Non-cooperative soil – What is it? And why is it so important for landmine detection?

Speak to any of the scientists working on one of the landmine detection research projects Find A Better Way fund and within a few minutes you are bound to hear the term ‘non-cooperative soil.’

The term may sound a bit odd at first if you are not immersed in the world of demining, but non-cooperative soil is a major challenge for all landmine detection technologies. We thought we would take a moment to explain just what it is, why it is so important, and what Find A Better Way is doing to address the challenges it creates.

What is non-cooperative soil?

‘Non-cooperative soil’ is typically a mineral rich soil that causes interference with the readings from metal detectors, ground penetrating radar, and other detection devices.

When an electromagnetic waves penetrate the ground they can be corrupted by the magnetic properties of some minerals commonly present in soil, like iron or aluminium. You can experience a similar phenomenon if you listen to a radio station while driving under a bridge or inside a carpark.

Anything magnetic can distort the behaviour of energy waves, and most detection devices, old or new, rely on reading electromagnetic waves that pass through soil looking for buried landmines.

Another related issue is ground moisture as water boosts the conductivity of any soil. Poor drainage can result in massive interference for any detection device.

And, just to make matters more complicated, these two problems are often combined. Laterite a soil type that has a rusty-red colour because of its high iron content, typically has a clay-like consistency and can hold water close to the surface almost indefinitely.  Frustratingly, Laterite is estimated to cover up to a third of the Earth’s surface, and is common in several countries, like Colombia, where landmines are an enormous problem.

Why are non-cooperative soils so important?

Finding new ways to detect landmines is only the starting point for most FABW funded research. The much bigger challenge for our researchers is making their ideas work outside the lab in real-world environments. The real world is full of non-cooperative soil types, so any new technology needs must address the issue early in the development process.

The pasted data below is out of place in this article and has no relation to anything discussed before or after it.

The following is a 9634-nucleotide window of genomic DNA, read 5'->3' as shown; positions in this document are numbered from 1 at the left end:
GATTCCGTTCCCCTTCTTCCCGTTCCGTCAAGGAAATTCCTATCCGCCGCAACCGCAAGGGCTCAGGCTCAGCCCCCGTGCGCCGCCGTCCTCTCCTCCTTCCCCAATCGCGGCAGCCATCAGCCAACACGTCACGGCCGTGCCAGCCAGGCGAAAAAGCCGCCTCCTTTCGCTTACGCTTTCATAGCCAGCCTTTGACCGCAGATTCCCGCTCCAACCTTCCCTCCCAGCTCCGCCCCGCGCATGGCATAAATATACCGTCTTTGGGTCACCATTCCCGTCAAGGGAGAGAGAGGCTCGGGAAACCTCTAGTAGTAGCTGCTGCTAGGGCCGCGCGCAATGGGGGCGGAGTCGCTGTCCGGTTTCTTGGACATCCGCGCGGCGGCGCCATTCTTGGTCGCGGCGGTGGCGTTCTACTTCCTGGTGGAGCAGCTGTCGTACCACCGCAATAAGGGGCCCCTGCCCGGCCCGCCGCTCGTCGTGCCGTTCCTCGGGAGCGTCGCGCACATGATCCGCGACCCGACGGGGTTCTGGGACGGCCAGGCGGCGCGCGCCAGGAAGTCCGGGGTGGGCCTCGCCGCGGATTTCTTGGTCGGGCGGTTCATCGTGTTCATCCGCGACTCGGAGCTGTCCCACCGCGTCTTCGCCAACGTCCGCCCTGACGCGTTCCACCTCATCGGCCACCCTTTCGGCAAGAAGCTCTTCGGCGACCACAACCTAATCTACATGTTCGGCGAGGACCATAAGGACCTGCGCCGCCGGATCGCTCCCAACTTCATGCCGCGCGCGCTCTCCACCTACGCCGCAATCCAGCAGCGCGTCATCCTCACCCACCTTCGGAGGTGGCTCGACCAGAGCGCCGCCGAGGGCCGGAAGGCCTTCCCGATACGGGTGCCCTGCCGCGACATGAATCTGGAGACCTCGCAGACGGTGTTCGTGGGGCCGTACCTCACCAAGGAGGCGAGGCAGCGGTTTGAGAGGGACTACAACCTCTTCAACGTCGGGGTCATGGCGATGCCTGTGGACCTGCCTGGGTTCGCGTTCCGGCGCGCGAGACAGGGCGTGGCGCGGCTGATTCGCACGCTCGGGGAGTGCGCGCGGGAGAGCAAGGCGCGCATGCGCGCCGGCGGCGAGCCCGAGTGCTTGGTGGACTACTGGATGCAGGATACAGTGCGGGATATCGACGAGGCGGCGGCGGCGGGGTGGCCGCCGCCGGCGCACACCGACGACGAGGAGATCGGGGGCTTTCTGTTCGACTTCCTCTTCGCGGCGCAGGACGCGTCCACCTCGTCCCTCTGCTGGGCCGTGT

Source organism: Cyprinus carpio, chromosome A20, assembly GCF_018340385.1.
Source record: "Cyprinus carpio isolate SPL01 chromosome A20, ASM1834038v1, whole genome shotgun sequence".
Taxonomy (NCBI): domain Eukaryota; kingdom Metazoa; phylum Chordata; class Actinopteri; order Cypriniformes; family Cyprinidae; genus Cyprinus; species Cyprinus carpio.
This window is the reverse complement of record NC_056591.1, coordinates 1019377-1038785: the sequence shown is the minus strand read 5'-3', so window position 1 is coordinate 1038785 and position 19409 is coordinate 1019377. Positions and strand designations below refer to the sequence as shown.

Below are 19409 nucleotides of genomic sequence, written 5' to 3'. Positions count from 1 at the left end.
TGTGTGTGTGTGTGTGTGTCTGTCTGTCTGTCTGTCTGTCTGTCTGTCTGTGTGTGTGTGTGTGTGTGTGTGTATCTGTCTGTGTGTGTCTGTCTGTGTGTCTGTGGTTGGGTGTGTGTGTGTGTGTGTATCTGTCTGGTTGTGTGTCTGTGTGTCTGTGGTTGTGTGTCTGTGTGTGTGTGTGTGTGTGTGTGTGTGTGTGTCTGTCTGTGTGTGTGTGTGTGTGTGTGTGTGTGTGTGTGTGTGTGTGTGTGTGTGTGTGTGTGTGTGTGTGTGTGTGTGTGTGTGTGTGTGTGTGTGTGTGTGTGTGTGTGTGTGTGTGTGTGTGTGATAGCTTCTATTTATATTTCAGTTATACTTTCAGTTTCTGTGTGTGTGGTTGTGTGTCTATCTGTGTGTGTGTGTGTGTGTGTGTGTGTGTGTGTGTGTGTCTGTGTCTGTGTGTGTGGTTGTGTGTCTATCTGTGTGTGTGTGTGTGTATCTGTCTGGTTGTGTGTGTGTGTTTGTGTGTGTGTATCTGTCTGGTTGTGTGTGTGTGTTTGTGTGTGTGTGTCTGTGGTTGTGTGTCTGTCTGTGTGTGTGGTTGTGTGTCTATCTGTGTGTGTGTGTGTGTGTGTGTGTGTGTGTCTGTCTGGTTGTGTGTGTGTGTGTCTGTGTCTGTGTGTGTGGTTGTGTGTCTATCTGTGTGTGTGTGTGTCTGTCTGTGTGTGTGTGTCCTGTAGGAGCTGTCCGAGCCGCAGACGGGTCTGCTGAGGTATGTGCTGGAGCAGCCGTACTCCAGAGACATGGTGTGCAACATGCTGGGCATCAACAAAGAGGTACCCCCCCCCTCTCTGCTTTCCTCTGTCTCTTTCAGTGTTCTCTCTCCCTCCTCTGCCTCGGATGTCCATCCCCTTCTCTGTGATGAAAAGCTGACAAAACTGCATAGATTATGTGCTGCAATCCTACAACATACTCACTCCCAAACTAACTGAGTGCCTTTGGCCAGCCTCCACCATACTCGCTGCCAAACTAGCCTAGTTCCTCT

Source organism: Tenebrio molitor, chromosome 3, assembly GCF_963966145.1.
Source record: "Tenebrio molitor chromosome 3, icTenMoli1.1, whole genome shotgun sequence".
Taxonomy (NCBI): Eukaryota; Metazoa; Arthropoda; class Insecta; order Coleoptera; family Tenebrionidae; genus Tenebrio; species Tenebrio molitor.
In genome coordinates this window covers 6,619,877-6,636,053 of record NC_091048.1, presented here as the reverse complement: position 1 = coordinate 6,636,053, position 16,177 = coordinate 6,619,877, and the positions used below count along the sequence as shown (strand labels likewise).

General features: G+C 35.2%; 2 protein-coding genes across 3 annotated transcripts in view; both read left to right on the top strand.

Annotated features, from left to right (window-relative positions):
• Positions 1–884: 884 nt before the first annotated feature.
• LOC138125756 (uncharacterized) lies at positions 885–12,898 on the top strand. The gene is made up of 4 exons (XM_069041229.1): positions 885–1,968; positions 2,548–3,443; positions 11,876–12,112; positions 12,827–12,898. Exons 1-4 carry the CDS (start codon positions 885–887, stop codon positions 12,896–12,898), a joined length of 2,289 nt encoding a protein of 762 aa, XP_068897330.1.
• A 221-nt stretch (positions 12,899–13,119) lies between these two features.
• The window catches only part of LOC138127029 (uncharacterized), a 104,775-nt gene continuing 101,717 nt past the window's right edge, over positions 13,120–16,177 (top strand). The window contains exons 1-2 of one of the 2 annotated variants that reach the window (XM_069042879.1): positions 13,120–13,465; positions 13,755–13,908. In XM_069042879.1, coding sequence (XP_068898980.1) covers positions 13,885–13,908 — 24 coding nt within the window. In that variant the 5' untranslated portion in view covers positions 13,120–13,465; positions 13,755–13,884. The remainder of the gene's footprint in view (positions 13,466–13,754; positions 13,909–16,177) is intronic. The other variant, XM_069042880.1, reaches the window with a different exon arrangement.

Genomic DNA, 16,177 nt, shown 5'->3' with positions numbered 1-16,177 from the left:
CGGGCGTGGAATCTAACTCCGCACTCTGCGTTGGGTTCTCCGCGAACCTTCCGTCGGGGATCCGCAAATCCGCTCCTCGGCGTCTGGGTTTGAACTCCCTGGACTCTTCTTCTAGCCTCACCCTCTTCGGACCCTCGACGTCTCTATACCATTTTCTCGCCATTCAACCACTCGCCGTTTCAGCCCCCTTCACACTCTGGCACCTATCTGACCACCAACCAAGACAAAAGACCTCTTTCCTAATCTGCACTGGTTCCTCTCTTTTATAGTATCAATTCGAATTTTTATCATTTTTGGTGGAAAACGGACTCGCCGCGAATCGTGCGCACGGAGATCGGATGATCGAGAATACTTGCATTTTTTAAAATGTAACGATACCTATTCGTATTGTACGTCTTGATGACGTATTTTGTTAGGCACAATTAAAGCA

Critically, non-cooperative soils are not limited to particular countries or regions of the world. They can occur anywhere, often in small patches interspersed with less difficult soil types. To be effective, any new landmine detection technology must cope with non-cooperative soils effectively.

What Find A Better Way is doing to address the challenge of non-cooperative soils:

The challenge posed by non-cooperative soils is an issue nearly all Find A Better Way detection research projects face. Project PERUN, based at the University of Zagreb, is focused exclusively on the issue. By improving the design of commercially-available metal detectors, which have not changed significantly for several decades, and creating improved processing algorithms, Professor Vedran Bilas and his team hope to make all metal detection more adaptable to non-cooperative soil issues.

Project AQUAREOS at King’s College London fires radio waves at suspected landmines. Their device then listens for energy signatures which are produced when the radio waves are absorbed by explosive materials. Non-cooperative and wet soils play havoc with traditional so-called “resonant” radio antennas, disturbing the tuning and degrading the signal — just like what can happen with the antenna on your radio at home when it is disturbed. By using broad-spectrum ‘non-resonant’ antennae the team can be sure to catch the signal, but they will receive dozens of other unwanted signals in the process – everything from overhead power lines to local radio stations can show up in their results. “It’s like trying to overhear a whispered conversation across the room at a crowded cocktail party,” explains project researcher Dr Jamie Barras.  “That’s why perfecting ways to filter out this unwanted chatter is a big part of what we are doing for FABW.”

And these are just two of the ways FABW is dealing with non-cooperative soils.

Developing improved landmine detection technologies means addressing dozens of difficult issues, of which non-cooperative soils is just one. Find A Better Way is committed to overcoming all of these challenges. With your support we will be putting improved landmine detection technology in the hands of frontline deminers, making landmine detection easier, cheaper, and safer.